7.1.16 Extraction, processing and storage
126.96.36.199 Extraction of honey from a comb with live brood is prohibited.
188.8.131.52 The quality and organic integrity of honey and other products of apiculture (see 7.1.1) shall be preserved and protected as specified in 8.1.
184.108.40.206 Surfaces in direct contact with honey shall be constructed of food-grade materials or coated with beeswax.
220.127.116.11 Heating of honey for extraction shall not exceed 35 °C (95 °F) and the decrystallization temperature shall not exceed 47 °C (116.6 °F). If organic honey is heated above those temperatures, then it can only be used as an ingredient in a multi-ingredient product.
18.104.22.168 Gravitational settling shall be used to remove debris from extracted honey. Sieves are permitted for removal of residual debris.
22.214.171.124 Honey shall be packaged in airtight containers.
126.96.36.199 Facility cleaning, sanitation and pest management are subject to the requirements in 8.2 and 8.3.
7.2 Maple products
7.2.1 The standards for maple production also apply to syrup production in other tree types, such as birch.
7.2.2 Organic maple products shall be from production units managed in accordance with this standard.
7.2.3 This standard applies to all stages of production and preparation—the maintenance and development of the sugar bush, collecting and storing sap, converting sap to syrup, making products out of syrup, washing and sterilizing equipment, and storing finished products.
7.2.4 The production of maple syrup shall be characterized by good management practices of the sugar bush and its ecosystem. Development and maintenance shall focus, over the long term, on preservation of the sugar bush ecosystem and improvement of tree vigour.
7.2.5 Tapping practices shall minimize risk to the health and longevity of the trees.
7.2.6 Equipment and techniques used to collect and store sap shall lead to a prepared product of the highest possible quality. Equipment shall be in good condition, shall be composed of materials suitable for use in the manufacture of food products, and shall be used according to the manufacturer's instructions.
7.2.7 During conversion of sap to syrup, the sap can take on the odour of anything it comes into contact with. Therefore, care shall be taken to avoid denaturing the product during preparation. The use of technology, such as magnetization, that is likely to alter the intrinsic qualities of the product is prohibited.
This standard shall be fully applied on a production unit for at least 12 months before the harvest of sap may be considered organic. Prohibited substances shall not have been used for at least 36 months preceding the first harvest. Parallel production is prohibited.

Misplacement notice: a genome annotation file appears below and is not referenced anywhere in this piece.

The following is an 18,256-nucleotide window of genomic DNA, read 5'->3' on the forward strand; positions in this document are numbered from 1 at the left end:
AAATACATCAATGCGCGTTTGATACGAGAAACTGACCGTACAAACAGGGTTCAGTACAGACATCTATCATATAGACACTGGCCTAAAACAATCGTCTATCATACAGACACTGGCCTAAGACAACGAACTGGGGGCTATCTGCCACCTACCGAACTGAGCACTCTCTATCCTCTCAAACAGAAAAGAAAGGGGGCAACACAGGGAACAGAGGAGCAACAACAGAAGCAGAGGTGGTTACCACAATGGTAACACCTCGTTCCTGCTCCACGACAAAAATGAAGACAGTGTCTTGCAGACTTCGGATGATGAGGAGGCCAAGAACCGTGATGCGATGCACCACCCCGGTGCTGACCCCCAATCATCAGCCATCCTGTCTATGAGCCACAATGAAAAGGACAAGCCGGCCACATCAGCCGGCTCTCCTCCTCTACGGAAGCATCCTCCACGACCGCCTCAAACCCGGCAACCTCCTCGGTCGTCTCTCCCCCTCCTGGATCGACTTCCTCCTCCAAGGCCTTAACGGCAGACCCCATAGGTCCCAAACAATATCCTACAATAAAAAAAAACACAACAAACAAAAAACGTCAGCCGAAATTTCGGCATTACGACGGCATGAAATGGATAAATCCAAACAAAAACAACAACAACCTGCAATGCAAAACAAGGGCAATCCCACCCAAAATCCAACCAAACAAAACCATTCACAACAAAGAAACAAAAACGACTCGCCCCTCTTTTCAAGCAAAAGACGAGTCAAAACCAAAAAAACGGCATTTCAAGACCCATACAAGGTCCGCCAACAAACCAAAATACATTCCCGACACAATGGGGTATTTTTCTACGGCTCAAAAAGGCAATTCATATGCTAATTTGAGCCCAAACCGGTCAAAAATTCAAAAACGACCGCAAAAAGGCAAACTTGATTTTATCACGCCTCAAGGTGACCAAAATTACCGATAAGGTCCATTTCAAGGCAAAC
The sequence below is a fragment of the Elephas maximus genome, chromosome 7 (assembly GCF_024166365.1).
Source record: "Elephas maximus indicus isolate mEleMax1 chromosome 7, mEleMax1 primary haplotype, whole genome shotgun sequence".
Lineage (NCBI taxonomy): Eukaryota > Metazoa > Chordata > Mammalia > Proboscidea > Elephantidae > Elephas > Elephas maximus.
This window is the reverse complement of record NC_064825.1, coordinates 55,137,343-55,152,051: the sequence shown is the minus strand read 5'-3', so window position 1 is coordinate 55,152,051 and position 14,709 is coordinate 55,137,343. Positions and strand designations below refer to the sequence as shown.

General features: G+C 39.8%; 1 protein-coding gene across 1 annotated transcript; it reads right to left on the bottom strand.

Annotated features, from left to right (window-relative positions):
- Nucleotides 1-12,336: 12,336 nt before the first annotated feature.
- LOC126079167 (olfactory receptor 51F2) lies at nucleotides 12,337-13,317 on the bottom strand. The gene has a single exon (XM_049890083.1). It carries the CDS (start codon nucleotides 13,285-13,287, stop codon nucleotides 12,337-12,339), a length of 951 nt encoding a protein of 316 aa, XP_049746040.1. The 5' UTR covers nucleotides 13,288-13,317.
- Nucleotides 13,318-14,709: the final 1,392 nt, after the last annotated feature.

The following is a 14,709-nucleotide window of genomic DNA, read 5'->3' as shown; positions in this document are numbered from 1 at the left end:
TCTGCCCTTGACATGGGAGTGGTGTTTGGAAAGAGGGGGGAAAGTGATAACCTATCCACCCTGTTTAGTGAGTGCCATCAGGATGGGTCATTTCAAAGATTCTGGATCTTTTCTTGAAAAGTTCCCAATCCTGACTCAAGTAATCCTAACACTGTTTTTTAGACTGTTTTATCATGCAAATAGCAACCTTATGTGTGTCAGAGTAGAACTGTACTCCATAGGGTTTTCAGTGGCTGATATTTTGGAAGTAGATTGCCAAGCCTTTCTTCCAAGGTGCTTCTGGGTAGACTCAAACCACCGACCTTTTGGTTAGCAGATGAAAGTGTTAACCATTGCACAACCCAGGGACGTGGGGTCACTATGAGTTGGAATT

Part 13 Organic Products of the Safe Food for Canadians Regulations requires that the application for the organic certification of maple products be filed at least 15 months before the day on which the food is expected to be sold.
During that period of time, compliance with this standard will be assessed by the certification body and this assessment must include at least one inspection of the production unit, during production, in the year before maple products may be eligible for certification and one inspection, during production, in the year maple products are eligible for certification.
7.2.9 Sugar bush development and maintenance
188.8.131.52 Plant diversity
The operator shall encourage species diversity in the sugar bush, in particular, companion species to the sugar maple. Companion species should represent a minimum of 15% of the volume of wood within the sugar bush. If companion species represent less than 15%, their growth shall be encouraged. Systematic clearing of undergrowth and brush is prohibited, even if growth is abundant. However, vegetation may be removed to clear paths and to facilitate movement.
When it is necessary or when required by the forest administrator, thinning of the sugar bush shall be performed according to current good management practices, both public and private, and shall be evenly distributed throughout the sugar bush.
184.108.40.206 Tree protection
If livestock (for example, beef or dairy cattle, pigs or domestic deer) could harm sugar trees, livestock access to the bush shall be prohibited in order to preserve plant diversity and the growth of young trees. Pipeline networks shall be installed in a manner that shall not injure nor harm the growth of trees.
Fertility recommendations and applications shall be based on observed, diagnosed and documented deficiencies. Soil amendments permitted for maple production include wood ash, agricultural lime and fertilizers listed in Table 4.2 (Column 1) of CAN/CGSB-32.311.
220.127.116.11 Pest control
Knowledge and understanding of pests (in the sugar bush and preparation facility), their habits, and solutions that maintain the bush ecosystem, are the preferred basis for pest control. Within the sugar bush, substances listed in Table 4.2 (Column 2) of CAN/CGSB-32.311 are permitted for control of pests including diseases and insects. Within preparation facilities, mechanical and sticky traps are permitted for rodents and other destructive pests, as are natural repellents listed in Table 8.2 of CAN/CGSB-32.311. If an infestation occurs, vertebrate pests may be hunted. It is prohibited to use poisons of any kind to control vertebrate pests.